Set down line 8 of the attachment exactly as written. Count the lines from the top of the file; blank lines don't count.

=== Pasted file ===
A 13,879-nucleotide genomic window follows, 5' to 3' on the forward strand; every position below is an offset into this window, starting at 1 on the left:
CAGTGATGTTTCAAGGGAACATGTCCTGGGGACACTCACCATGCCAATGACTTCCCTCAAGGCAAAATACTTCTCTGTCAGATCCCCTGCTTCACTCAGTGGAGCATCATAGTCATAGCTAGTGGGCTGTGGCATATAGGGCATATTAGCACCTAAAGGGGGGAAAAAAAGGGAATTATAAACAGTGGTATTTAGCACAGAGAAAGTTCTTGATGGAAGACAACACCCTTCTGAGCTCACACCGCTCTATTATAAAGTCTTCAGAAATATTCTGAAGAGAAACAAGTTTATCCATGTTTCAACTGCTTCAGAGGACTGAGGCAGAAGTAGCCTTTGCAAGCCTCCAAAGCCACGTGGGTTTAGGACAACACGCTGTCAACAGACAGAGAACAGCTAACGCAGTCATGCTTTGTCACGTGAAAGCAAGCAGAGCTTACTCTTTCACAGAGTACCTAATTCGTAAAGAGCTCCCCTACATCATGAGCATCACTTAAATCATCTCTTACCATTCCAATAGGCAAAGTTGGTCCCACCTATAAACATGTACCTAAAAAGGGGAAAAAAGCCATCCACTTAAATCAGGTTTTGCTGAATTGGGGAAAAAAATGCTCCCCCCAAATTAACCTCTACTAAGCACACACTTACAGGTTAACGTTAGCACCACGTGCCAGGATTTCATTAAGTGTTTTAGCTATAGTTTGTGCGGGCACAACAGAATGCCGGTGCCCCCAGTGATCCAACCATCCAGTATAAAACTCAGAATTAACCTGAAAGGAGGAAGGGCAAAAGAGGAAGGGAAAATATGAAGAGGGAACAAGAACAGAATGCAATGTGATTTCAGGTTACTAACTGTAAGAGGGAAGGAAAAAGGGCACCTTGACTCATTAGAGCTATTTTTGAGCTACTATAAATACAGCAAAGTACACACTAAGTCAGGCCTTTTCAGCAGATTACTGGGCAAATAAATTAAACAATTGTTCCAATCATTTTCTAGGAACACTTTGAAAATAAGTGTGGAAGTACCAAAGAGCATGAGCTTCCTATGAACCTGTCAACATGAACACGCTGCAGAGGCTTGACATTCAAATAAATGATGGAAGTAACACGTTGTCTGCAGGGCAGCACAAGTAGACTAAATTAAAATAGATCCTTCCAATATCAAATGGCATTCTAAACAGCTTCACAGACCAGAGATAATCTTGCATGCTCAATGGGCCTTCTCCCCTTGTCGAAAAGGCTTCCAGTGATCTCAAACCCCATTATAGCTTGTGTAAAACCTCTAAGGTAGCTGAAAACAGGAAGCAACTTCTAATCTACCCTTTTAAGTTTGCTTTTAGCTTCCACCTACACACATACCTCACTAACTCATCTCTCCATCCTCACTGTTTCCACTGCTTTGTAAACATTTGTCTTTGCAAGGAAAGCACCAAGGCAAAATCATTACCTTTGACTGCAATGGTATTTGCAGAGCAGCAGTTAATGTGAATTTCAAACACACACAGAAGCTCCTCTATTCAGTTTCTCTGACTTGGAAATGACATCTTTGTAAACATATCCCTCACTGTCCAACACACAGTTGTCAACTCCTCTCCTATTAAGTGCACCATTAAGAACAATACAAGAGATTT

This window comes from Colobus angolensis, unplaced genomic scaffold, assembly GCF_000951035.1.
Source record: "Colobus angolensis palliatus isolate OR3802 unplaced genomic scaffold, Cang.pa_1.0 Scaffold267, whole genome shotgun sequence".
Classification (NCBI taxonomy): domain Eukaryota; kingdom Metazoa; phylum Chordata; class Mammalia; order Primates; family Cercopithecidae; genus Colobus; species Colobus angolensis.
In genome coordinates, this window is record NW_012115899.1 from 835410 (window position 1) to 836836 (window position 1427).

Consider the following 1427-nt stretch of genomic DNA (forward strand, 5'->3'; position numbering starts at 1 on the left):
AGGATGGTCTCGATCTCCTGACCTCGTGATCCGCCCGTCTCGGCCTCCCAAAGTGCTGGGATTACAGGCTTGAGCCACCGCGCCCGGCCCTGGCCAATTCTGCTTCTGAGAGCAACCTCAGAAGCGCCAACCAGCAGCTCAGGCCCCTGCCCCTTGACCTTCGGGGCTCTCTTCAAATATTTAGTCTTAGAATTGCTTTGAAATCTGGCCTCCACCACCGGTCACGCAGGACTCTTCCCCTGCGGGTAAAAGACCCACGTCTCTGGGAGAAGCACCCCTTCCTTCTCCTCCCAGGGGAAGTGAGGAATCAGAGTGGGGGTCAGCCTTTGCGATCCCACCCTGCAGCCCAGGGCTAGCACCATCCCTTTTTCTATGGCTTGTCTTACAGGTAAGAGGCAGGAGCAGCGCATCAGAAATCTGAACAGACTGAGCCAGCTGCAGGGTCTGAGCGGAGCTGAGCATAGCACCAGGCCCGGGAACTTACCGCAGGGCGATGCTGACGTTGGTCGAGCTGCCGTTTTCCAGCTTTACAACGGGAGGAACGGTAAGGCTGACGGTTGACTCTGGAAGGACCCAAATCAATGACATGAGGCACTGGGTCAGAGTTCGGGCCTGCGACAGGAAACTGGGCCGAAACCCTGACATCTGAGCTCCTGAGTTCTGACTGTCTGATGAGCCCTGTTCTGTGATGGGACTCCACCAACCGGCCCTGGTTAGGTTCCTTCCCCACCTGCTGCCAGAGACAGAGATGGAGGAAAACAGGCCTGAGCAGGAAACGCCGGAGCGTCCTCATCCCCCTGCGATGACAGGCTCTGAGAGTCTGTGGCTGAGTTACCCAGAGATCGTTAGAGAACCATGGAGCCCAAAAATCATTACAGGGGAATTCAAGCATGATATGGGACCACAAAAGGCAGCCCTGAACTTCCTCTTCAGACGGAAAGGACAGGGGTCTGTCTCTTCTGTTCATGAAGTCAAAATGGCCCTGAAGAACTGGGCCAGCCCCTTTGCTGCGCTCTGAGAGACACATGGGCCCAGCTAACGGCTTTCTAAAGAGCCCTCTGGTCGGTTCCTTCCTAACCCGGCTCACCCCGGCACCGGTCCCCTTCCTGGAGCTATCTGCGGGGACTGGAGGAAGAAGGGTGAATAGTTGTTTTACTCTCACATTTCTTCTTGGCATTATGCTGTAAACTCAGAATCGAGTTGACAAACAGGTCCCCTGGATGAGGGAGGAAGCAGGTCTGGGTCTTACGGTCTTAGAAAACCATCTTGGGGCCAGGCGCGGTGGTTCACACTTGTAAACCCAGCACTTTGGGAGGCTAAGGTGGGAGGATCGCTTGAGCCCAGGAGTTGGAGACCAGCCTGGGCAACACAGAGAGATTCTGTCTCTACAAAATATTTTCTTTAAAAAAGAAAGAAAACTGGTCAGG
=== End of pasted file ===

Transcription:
AGGATGGTCTCGATCTCCTGACCTCGTGATCCGCCCGTCTCGGCCTCCCAAAGTGCTGGGATTACAGGCTTGAGCCACCGCGCCCGGCCCTGGCCAATTCTGCTTCTGAGAGCAACCTCAGAAGCGCCAACCAGCAGCTCAGGCCCCTGCCCCTTGACCTTCGGGGCTCTCTTCAAATATTTAGTCTTAGAATTGCTTTGAAATCTGGCCTCCACCACCGGTCACGCAGGACTCTTCCCCTGCGGGTAAAAGACCCACGTCTCTGGGAGAAGCACCCCTTCCTTCTCCTCCCAGGGGAAGTGAGGAATCAGAGTGGGGGTCAGCCTTTGCGATCCCACCCTGCAGCCCAGGGCTAGCACCATCCCTTTTTCTATGGCTTGTCTTACAGGTAAGAGGCAGGAGCAGCGCATCAGAAATCTGAACAGACTGAGCCAGCTGCAGGGTCTGAGCGGAGCTGAGCATAGCACCAGGCCCGGGAACTTACCGCAGGGCGATGCTGACGTTGGTCGAGCTGCCGTTTTCCAGCTTTACAACGGGAGGAACGGTAAGGCTGACGGTTGACTCTGGAAGGACCCAAATCAATGACATGAGGCACTGGGTCAGAGTTCGGGCCTGCGACAGGAAACTGGGCCGAAACCCTGACATCTGAGCTCCTGAGTTCTGACTGTCTGATGAGCCCTGTTCTGTGATGGGACTCCACCAACCGGCCCTGGTTAGGTTCCTTCCCCACCTGCTGCCAGAGACAGAGATGGAGGAAAACAGGCCTGAGCAGGAAACGCCGGAGCGTCCTCATCCCCCTGCGATGACAGGCTCTGAGAGTCTGTGGCTGAGTTACCCAGAGATCGTTAGAGAACCATGGAGCCCAAAAATCATTACAGGGGAATTCAAGCATGATATGGGACCACAAAAGGCAGCCCTGAACTTCCTCTTCAGACGGAAAGGACAGGGGTCTGTCTCTTCTGTTCATGAAGTCAAAATGGCCCTGAAGAACTGGGCCAGCCCCTTTGCTGCGCTCTGAGAGACACATGGGCCCAGCTAACGGCTTTCTAAAGAGCCCTCTGGTCGGTTCCTTCCTAACCCGGCTCACCCCGGCACCGGTCCCCTTCCTGGAGCTATCTGCGGGGACTGGAGGAAGAAGGGTGAATAGTTGTTTTACTCTCACATTTCTTCTTGGCATTATGCTGTAAACTCAGAATCGAGTTGACAAACAGGTCCCCTGGATGAGGGAGGAAGCAGGTCTGGGTCTTACGGTCTTAGAAAACCATCTTGGGGCCAGGCGCGGTGGTTCACACTTGTAAACCCAGCACTTTGGGAGGCTAAGGTGGGAGGATCGCTTGAGCCCAGGAGTTGGAGACCAGCCTGGGCAACACAGAGAGATTCTGTCTCTACAAAATATTTTCTTTAAAAAAGAAAGAAAACTGGTCAGG